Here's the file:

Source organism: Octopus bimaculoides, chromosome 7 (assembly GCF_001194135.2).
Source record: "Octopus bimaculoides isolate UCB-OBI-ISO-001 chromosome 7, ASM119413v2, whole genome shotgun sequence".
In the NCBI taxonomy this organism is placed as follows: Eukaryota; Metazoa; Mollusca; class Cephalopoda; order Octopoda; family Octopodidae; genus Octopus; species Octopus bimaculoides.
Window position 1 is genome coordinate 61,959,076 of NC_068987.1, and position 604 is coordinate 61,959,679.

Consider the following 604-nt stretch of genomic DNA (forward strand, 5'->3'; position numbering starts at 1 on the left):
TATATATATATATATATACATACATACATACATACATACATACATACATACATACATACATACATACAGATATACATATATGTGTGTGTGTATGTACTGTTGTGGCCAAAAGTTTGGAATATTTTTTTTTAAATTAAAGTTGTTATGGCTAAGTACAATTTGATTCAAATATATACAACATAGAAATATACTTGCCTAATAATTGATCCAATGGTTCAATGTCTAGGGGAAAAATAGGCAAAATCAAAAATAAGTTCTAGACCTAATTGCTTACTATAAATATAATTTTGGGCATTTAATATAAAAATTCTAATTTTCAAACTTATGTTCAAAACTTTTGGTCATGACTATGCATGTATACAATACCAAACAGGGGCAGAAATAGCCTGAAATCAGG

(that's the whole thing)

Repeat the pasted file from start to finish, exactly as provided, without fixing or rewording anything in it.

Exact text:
Source organism: Octopus bimaculoides, chromosome 7 (assembly GCF_001194135.2).
Source record: "Octopus bimaculoides isolate UCB-OBI-ISO-001 chromosome 7, ASM119413v2, whole genome shotgun sequence".
In the NCBI taxonomy this organism is placed as follows: Eukaryota; Metazoa; Mollusca; class Cephalopoda; order Octopoda; family Octopodidae; genus Octopus; species Octopus bimaculoides.
Window position 1 is genome coordinate 61,959,076 of NC_068987.1, and position 604 is coordinate 61,959,679.

Consider the following 604-nt stretch of genomic DNA (forward strand, 5'->3'; position numbering starts at 1 on the left):
TATATATATATATATATACATACATACATACATACATACATACATACATACATACATACATACATACAGATATACATATATGTGTGTGTGTATGTACTGTTGTGGCCAAAAGTTTGGAATATTTTTTTTTAAATTAAAGTTGTTATGGCTAAGTACAATTTGATTCAAATATATACAACATAGAAATATACTTGCCTAATAATTGATCCAATGGTTCAATGTCTAGGGGAAAAATAGGCAAAATCAAAAATAAGTTCTAGACCTAATTGCTTACTATAAATATAATTTTGGGCATTTAATATAAAAATTCTAATTTTCAAACTTATGTTCAAAACTTTTGGTCATGACTATGCATGTATACAATACCAAACAGGGGCAGAAATAGCCTGAAATCAGG